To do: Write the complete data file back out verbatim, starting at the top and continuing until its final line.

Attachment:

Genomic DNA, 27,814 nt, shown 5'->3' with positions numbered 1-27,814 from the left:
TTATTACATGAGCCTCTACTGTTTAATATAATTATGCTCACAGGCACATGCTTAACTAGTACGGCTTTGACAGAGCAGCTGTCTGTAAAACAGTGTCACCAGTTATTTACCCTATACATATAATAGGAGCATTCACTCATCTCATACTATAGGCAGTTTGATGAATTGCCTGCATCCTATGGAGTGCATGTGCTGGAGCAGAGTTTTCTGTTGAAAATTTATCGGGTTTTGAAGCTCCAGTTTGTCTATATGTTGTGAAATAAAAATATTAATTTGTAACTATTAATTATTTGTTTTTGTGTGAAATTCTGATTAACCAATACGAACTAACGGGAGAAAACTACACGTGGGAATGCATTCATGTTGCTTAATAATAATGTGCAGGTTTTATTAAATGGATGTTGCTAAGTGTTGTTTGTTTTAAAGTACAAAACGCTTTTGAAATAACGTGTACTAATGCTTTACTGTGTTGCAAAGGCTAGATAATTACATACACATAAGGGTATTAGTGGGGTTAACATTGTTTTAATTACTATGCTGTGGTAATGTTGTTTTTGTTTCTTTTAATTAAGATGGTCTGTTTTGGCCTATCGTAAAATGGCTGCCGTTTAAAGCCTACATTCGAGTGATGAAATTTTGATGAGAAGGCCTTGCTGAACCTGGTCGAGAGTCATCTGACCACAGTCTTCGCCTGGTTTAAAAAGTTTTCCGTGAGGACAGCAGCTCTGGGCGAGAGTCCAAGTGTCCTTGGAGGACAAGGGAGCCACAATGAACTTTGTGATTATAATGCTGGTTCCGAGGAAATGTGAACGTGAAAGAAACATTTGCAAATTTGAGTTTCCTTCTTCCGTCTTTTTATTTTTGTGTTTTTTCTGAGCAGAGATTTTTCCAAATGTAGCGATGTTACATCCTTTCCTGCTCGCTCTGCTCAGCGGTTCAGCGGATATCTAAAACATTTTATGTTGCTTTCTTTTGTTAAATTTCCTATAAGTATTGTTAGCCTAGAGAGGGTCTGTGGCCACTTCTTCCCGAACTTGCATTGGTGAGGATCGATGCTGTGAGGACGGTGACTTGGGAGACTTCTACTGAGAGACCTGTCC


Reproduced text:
Genomic DNA, 27,814 nt, shown 5'->3' with positions numbered 1-27,814 from the left:
TTATTACATGAGCCTCTACTGTTTAATATAATTATGCTCACAGGCACATGCTTAACTAGTACGGCTTTGACAGAGCAGCTGTCTGTAAAACAGTGTCACCAGTTATTTACCCTATACATATAATAGGAGCATTCACTCATCTCATACTATAGGCAGTTTGATGAATTGCCTGCATCCTATGGAGTGCATGTGCTGGAGCAGAGTTTTCTGTTGAAAATTTATCGGGTTTTGAAGCTCCAGTTTGTCTATATGTTGTGAAATAAAAATATTAATTTGTAACTATTAATTATTTGTTTTTGTGTGAAATTCTGATTAACCAATACGAACTAACGGGAGAAAACTACACGTGGGAATGCATTCATGTTGCTTAATAATAATGTGCAGGTTTTATTAAATGGATGTTGCTAAGTGTTGTTTGTTTTAAAGTACAAAACGCTTTTGAAATAACGTGTACTAATGCTTTACTGTGTTGCAAAGGCTAGATAATTACATACACATAAGGGTATTAGTGGGGTTAACATTGTTTTAATTACTATGCTGTGGTAATGTTGTTTTTGTTTCTTTTAATTAAGATGGTCTGTTTTGGCCTATCGTAAAATGGCTGCCGTTTAAAGCCTACATTCGAGTGATGAAATTTTGATGAGAAGGCCTTGCTGAACCTGGTCGAGAGTCATCTGACCACAGTCTTCGCCTGGTTTAAAAAGTTTTCCGTGAGGACAGCAGCTCTGGGCGAGAGTCCAAGTGTCCTTGGAGGACAAGGGAGCCACAATGAACTTTGTGATTATAATGCTGGTTCCGAGGAAATGTGAACGTGAAAGAAACATTTGCAAATTTGAGTTTCCTTCTTCCGTCTTTTTATTTTTGTGTTTTTTCTGAGCAGAGATTTTTCCAAATGTAGCGATGTTACATCCTTTCCTGCTCGCTCTGCTCAGCGGTTCAGCGGATATCTAAAACATTTTATGTTGCTTTCTTTTGTTAAATTTCCTATAAGTATTGTTAGCCTAGAGAGGGTCTGTGGCCACTTCTTCCCGAACTTGCATTGGTGAGGATCGATGCTGTGAGGACGGTGACTTGGGAGACTTCTACTGAGAGACCTGTCC